Apparently unable to pay requisite duties, importers have abandoned over 6,000 vehicles worth over N10 billion shipped in through Lagos ports, investigation has revealed.
Some of the importers delayed payment until the vehicles were declared overtime cargoes. Their thinking, he said, is that such vehicles will be sold to them later at very cheap rate through auction.
The vehicles, imported through Apapa and Tin-Can Island ports, were abandoned because of the owners’ inability to pay the Customs Duty within the stipulated period.
The Duty Paid Value (DPV) of about 1,000 of the vehicles, Customs sources said, is up to N4 billion.
The market value of each of the vehicles is between N4 million and N4.5 million.
A source close to the Federal Ministry of Finance said instead of the importers looking for ways to pay the duties and levies, they resorted to bribing some Customs officers. They also sought ways to ‘fly’ the vehicles out of the ports through “unscrupulous agents.”
Over 3,000 of the vehicles, it was learnt, have been moved to some bonded terminals. Some are still at both terminals contributing to the ports congestion.
But the Nigeria Customs Service (NCS) had since eradicated the old system of auctioning seized vehicles and goods. It has yet to bring the vehicles up on its e-platform for auctioning.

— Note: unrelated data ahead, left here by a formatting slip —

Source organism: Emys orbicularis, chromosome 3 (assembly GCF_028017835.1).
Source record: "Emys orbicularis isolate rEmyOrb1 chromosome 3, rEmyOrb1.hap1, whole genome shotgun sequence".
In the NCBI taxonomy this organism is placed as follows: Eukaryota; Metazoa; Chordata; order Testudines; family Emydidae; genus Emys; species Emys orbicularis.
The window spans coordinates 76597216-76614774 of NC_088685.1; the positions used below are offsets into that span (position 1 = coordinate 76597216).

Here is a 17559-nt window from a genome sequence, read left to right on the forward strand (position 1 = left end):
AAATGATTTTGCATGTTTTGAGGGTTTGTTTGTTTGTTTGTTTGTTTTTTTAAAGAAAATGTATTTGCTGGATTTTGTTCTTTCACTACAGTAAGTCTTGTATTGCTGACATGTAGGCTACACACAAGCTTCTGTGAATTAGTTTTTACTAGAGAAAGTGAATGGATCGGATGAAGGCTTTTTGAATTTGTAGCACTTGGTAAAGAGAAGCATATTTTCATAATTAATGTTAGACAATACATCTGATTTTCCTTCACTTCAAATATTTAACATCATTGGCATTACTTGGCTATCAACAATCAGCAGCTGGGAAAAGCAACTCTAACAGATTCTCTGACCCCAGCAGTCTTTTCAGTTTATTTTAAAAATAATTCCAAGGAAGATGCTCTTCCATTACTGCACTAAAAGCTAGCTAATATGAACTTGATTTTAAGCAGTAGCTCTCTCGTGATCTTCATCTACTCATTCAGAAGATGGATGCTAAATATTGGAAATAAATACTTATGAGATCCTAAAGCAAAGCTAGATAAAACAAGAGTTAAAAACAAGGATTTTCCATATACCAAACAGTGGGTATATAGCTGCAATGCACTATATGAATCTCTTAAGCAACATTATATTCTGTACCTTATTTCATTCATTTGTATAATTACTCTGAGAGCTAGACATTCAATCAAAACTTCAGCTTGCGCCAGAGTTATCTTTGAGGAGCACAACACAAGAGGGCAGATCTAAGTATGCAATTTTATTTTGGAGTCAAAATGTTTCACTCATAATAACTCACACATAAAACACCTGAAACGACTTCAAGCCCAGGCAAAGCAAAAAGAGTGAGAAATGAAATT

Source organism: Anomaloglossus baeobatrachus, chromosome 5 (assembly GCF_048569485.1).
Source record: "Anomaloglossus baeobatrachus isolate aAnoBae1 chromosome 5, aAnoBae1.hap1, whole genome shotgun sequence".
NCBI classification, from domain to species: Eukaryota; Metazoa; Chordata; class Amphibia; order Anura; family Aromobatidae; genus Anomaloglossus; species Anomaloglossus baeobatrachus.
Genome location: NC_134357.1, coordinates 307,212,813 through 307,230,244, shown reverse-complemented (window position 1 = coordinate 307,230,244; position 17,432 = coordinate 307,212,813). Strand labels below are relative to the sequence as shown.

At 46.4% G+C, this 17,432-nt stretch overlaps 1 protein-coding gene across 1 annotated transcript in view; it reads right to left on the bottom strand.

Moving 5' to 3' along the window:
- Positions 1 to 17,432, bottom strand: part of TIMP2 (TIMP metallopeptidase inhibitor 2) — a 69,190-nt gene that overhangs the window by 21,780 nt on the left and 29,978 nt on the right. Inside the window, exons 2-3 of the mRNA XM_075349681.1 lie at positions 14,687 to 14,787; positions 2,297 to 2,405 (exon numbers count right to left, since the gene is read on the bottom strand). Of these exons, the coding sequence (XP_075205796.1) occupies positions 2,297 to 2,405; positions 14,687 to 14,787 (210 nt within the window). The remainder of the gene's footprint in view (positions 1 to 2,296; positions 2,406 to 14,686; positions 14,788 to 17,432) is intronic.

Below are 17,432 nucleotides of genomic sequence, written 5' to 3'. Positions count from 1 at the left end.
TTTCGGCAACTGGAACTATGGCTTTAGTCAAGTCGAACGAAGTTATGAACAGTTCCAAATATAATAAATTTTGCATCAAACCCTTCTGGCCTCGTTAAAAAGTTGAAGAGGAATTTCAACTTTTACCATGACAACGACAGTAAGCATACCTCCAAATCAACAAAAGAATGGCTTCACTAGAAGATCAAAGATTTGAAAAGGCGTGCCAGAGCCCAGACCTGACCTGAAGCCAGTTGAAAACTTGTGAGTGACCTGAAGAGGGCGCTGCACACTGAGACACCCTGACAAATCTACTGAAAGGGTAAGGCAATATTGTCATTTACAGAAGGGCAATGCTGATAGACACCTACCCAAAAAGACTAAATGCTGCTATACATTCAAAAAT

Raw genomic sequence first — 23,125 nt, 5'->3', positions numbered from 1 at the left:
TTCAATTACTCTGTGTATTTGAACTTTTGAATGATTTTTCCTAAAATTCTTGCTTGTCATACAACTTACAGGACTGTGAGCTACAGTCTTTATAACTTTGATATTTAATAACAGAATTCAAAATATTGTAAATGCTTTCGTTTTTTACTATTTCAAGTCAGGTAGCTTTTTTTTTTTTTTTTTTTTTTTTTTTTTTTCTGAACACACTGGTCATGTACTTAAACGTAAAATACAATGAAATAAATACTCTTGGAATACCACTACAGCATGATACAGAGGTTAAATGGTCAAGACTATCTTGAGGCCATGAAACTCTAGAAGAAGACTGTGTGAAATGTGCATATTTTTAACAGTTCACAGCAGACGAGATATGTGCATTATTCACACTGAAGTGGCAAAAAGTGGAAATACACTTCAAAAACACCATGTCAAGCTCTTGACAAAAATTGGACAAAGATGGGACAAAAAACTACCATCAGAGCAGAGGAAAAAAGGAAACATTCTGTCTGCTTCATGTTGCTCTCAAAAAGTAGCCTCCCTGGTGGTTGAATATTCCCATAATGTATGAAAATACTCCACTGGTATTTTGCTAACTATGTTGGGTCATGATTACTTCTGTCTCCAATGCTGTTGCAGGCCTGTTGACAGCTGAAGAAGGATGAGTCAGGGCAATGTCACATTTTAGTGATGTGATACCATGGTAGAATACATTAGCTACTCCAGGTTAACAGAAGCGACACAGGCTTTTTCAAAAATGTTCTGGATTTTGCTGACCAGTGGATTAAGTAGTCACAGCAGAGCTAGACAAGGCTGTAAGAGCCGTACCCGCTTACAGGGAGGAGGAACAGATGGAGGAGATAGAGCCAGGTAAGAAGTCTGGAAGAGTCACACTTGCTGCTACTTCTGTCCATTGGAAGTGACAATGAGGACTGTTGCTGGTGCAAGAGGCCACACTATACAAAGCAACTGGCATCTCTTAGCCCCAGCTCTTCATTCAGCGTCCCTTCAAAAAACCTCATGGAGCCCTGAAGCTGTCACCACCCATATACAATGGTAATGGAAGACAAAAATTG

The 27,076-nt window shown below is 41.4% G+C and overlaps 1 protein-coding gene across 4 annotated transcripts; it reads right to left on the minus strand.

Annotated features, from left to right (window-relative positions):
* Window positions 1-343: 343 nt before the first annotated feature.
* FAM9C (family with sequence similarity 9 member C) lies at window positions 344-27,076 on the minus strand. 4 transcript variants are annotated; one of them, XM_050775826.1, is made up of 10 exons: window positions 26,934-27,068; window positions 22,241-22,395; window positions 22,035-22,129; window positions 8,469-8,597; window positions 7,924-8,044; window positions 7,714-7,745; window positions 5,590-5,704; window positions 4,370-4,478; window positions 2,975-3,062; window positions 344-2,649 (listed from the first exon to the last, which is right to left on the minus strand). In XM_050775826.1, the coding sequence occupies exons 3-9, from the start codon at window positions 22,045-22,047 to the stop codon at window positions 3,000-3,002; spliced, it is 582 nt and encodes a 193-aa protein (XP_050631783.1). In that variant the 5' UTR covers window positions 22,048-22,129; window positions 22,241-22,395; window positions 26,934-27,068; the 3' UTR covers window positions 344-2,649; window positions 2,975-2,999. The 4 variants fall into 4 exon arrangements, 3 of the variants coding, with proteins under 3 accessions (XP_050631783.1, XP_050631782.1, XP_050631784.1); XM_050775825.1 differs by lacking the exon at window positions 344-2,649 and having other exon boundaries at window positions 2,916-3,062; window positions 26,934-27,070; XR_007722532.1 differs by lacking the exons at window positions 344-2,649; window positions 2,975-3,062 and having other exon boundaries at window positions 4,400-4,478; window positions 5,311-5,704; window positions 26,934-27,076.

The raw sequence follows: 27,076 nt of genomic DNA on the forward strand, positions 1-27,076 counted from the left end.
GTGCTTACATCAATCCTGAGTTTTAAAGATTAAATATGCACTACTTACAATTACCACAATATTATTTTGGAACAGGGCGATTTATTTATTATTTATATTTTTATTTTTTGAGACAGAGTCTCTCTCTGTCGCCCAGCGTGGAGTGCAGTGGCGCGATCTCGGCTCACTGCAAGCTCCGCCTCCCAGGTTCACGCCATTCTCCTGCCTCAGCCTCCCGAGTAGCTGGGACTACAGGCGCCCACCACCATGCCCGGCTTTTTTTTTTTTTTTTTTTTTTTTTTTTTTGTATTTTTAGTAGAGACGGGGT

An official of one of the bonded terminals where about 1,500 of the vehicles are, said some importers abandoned some of the vehicles declared as overtime cargoes when they realised that they have to pay 70 per cent duty and levies to clear them.
One of the importers, Mr. Samson Benjamin said: “As importers, part of our efforts was to ensure that we patronise Nigerian ports and don’t divert our cargoes to the ports of neighbouring countries, but rather than this gesture being recognised and compensated, the Federal Government through the NCS is busy breathing down on our necks, asking us to pay 70 per cent duty and 70 per cent levy on every brand new vehicles imported into the country.
“Ditto used vehicles. We have to pay 35 per cent duty and 35 per cent levy. When you calculate all the amount involved, you will understand the reason why people abandoned their vehicles.
“We have invested heavily on each of the vehicles abandoned at the ports. We ought to be encouraged. Even some of those the government is buying vehicles from find ways of bringing them out of the ports without paying the appropriate duty so that they can break even.
A senior Customs officer at the ports, said the NCS’ position on duty collection had not changed.
The Customs, he said, would collect the duty on the vehicles, adding that the importers would be sanctioned by declaring their vehicles as overtime cargoes and auctioning them.
“We are committed to the recovery of the duty payable on every imported vehicle. We have the government’s backing on this and the management has no reason whatsoever to shirk its responsibility in this regard,” the source said.